For most, all it takes is one time when hiking uphill and having a downhill hiker kill their momentum by not stopping for them to understand how they impact others on the trail.
Also as an uphill hiker should you need to pass another uphill hiker don’t just slam past them on a narrow trail section, look for more space and then make sure to tell them you are going to pass, something like the following:
“On your left”… or you may need to say “on your right” but this helps maintain good trail communications.
This is more to make sure fellow trail users know you are there and that you are a person and not an animal like a bear hot on their heels. Most slower hikers will understand reasonable speeds for faster-moving trail users and have no issue letting you pass.
For single hikers, you will want to follow different guidelines when you run into larger groups on the trail. Typically, if the group is following proper hiking etiquette and hiking in a single file line then you want to step aside.
Having the single hiker move off the trail to allow passing is beneficial to the wildlife and causes less damage them taking more people off onto the surrounding plant life.
This is because it’s easier for one person to move out of the way, normally this will be done similar to US car traffic with the passers passing slower traffic or fellow hikers on their left-hand side.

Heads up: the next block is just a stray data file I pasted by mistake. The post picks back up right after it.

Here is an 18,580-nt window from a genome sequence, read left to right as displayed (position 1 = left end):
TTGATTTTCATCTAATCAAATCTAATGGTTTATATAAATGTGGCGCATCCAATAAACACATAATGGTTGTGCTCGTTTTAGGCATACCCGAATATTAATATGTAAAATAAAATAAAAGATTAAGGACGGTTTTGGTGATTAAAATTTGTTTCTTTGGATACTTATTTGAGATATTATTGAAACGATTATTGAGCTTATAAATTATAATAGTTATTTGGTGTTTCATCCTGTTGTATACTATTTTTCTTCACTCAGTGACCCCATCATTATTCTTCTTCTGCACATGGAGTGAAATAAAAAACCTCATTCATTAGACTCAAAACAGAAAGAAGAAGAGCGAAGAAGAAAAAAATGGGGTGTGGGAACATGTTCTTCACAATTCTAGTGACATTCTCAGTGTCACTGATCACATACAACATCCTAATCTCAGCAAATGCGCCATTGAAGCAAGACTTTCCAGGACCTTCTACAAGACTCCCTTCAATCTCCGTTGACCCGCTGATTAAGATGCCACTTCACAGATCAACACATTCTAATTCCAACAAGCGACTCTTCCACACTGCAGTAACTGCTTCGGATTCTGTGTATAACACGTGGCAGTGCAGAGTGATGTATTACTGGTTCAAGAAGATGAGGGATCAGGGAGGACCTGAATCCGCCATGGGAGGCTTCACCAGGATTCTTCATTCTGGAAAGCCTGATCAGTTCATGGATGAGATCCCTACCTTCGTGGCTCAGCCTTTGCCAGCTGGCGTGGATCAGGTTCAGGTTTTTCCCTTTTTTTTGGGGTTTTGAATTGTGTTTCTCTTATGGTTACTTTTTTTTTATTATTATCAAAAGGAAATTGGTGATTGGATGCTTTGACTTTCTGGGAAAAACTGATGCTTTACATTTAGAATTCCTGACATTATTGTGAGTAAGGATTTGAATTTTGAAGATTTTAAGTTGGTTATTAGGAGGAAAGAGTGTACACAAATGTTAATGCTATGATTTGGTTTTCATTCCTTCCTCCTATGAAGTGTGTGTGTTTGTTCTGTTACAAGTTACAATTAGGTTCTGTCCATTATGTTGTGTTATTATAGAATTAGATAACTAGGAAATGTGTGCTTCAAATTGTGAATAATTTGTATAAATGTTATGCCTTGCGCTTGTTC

Though if you are the organizer of a big group, think about splitting your group into multiple smaller groups to have less impact on other hikers on the trail.
Those that choose to ride a bike on trail should yield to anyone on foot. Trail or mountain biking riders typically know their rules well and will try to follow them, but for you make sure to use common sense, and if the mountain bikes are flying down the trail move out of the way if you have a place.
Most conscientious mountain bikers who bike trails will want to avoid foot traffic also, so they will tend to try and avoid heavily trafficked trails to avoid these situations.
For a hiker, a horseback rider will have the right of way in most cases. Horseback riders have to carefully manage their animals as horses can be simple spook and cause panic and issues on the trail that could be avoided.